Recent studies have shown that the osmotic membrane bioreactor (OsMBR), a novel concept integrating forward osmosis (FO) separation with biological wastewater treatment, holds promise for transforming wastewater into high-purity water with relatively low energy consumption. The OsMBR system has the potential to be implemented at the Department of Defense’s (DoD) Forward Operating Bases for on-site, cost-effective, and sustainable wastewater treatment. Robust membranes with high water flux and low fouling propensity for efficient operation of the OsMBR were developed. The fabricated membranes demonstrated high fouling resistance against both synthetic and real wastewaters containing high loadings of organic foulants.
Two different modification strategies were employed, i.e., in-situ fabrication and post-fabrication membrane modification. For in-situ fabrication modification, the thin-film composite (TFC) membrane was first prepared by interfacial polymerization with 1,3-phenylenediamine (MPD) and 1,3,5-benzenetricarbonyl trichloride (TMC). jeffamine, an amine-terminated poly(ethylene glycol) derivative, was then grafted to the nascent polyamide layer by reaction with surface acyl chloride groups.
For post-fabrication strategy, the surface of commercial TFC-FO membranes was modified by grafting three different hydrophilic materials, i.e., jeffamine, silica nanoparticles (SiNPs), and zwitterionic polymer brushes. jeffamine was bound to the membrane surface using a carbodiimide-mediated, amide coupling reaction. SiNP-based modification was performed first by functionalization of SiNPs using silane molecules with amine terminal groups or quaternary ammonium moieties, followed by dip-coating of the TFC membrane with the functionalized SiNPs. Zwitterionic polymer brush layer was grafted on the TFC membranes via surface-initiated atom-transfer radical-polymerization (ATRP).
The in-situ fabrication membrane modification, which involves the fabrication of polyamide TFC membrane via interfacial polymerization, exhibited a large variation of transport properties, i.e., water and salt permeabilities. This inconsistency made it difficult to ensure reproducible fouling resistance of the membranes prepared by the in-situ fabrication technique. Because commercial TFC-FO membranes possess consistent membrane transport properties, the development of post-fabrication modification techniques was focused on instead. Antifouling properties of the modified membranes were assessed using adsorption tests with representative foulants, including proteins and bacteria, as well as dynamic fouling experiments in forward osmosis with various organic foulants (i.e., bovine serum albumin, sodium alginate, and natural organic matter). Among the developed techniques, the zwitterionic polymer-based modification resulted in the most fouling resistant TFC membrane. The observed excellent fouling resistance was attributed to the exceptional water affinity, net-zero charge, and dense grafting of zwitterionic polymer brushes. Finally, the improved fouling resistance of the zwitterionic polymer modified TFC membrane was demonstrated in an osmotic membrane bioreactor using activated sludge.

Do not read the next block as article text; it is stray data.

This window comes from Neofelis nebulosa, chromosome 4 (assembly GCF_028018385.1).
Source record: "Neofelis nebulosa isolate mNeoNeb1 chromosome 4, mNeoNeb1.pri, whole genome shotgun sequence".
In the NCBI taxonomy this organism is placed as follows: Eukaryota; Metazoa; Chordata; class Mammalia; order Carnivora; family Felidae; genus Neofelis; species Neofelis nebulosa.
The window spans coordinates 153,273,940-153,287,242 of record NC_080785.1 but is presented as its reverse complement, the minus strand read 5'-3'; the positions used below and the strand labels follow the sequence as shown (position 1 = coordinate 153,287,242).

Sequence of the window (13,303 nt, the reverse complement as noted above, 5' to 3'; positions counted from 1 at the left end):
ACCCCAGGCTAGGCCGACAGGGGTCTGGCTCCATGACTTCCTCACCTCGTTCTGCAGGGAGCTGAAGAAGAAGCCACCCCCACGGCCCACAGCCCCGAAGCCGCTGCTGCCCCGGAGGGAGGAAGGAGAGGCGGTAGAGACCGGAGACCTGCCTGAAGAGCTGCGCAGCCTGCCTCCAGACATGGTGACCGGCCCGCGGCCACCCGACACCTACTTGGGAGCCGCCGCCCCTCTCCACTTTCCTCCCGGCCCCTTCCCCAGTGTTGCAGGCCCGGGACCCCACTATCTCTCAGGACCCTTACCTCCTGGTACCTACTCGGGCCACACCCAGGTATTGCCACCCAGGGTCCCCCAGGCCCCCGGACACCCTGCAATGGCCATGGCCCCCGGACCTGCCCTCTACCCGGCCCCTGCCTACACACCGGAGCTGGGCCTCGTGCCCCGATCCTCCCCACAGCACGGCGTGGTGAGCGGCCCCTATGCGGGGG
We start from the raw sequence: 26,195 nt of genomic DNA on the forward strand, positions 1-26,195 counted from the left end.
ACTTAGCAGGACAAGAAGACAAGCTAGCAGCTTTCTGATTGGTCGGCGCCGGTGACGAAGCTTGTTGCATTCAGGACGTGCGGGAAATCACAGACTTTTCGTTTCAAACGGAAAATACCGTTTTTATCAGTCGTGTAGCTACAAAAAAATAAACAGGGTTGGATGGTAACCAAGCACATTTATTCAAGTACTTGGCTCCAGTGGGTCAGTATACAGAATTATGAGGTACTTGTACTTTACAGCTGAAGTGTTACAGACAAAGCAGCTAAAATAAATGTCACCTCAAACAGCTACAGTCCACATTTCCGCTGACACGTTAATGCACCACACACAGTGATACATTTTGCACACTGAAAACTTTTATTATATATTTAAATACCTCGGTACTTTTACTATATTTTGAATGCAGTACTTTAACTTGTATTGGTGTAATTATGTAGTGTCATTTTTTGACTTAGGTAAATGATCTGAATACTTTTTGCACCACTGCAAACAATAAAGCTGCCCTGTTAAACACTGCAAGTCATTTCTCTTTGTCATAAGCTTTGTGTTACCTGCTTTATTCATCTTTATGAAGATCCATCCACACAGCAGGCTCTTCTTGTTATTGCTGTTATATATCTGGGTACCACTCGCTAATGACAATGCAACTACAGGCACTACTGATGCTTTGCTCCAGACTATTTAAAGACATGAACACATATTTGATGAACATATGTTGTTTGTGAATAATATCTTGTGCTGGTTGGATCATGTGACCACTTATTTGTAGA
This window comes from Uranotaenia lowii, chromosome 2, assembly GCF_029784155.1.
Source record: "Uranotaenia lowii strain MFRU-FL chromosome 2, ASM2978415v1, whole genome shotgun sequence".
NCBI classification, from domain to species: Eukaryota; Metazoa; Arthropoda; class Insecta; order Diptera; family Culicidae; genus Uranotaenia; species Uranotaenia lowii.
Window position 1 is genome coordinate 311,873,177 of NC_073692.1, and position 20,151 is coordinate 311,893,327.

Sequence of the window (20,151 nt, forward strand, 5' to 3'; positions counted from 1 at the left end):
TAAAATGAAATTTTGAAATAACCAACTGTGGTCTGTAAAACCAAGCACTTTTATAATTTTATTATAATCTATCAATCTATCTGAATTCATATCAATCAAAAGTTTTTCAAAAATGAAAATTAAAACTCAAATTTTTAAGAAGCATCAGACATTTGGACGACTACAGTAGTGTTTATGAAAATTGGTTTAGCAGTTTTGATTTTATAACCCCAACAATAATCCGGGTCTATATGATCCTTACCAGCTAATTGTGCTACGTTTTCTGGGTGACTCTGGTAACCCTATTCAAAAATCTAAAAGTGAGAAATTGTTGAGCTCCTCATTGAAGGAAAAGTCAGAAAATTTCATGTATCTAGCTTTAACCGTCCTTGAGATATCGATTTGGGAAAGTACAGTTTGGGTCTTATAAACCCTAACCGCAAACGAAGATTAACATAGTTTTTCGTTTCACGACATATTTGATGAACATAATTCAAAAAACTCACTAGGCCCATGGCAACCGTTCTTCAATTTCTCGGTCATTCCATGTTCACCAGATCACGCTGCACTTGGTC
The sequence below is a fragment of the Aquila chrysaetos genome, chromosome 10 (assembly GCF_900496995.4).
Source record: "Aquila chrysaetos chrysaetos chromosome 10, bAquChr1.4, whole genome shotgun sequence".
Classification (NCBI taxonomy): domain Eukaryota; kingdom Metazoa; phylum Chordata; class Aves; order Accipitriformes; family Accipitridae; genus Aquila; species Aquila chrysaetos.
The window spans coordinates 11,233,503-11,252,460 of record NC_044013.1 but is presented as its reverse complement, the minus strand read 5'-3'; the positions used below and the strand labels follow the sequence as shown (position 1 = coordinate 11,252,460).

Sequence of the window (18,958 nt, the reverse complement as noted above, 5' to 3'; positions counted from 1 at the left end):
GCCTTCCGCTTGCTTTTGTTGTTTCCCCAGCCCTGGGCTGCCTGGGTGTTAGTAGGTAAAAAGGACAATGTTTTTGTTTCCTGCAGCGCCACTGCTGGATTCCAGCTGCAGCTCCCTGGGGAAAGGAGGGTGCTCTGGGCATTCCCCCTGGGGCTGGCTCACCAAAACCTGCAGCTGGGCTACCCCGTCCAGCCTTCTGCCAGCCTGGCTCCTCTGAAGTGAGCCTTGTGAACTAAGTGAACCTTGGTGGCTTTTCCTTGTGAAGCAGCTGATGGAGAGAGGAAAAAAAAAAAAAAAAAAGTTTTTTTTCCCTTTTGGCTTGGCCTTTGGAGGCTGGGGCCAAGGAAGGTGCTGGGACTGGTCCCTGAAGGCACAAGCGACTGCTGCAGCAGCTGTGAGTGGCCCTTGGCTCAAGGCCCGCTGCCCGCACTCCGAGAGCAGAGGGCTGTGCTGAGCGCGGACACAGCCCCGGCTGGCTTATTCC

The developed fouling resistant forward osmosis membranes for an OsMBR demonstrated excellent fouling resistance against synthetic and real wastewaters. These antifouling forward osmosis membranes can also be used in seawater and brackish water desalination, in addition to wastewater treatment and reuse. Ultimately, the use of OsMBR for onsite wastewater treatment at DOD forward operating bases will reduce the need to haul wastewater offsite for treatment and disposal, resulting in economic, environmental, and safety benefits.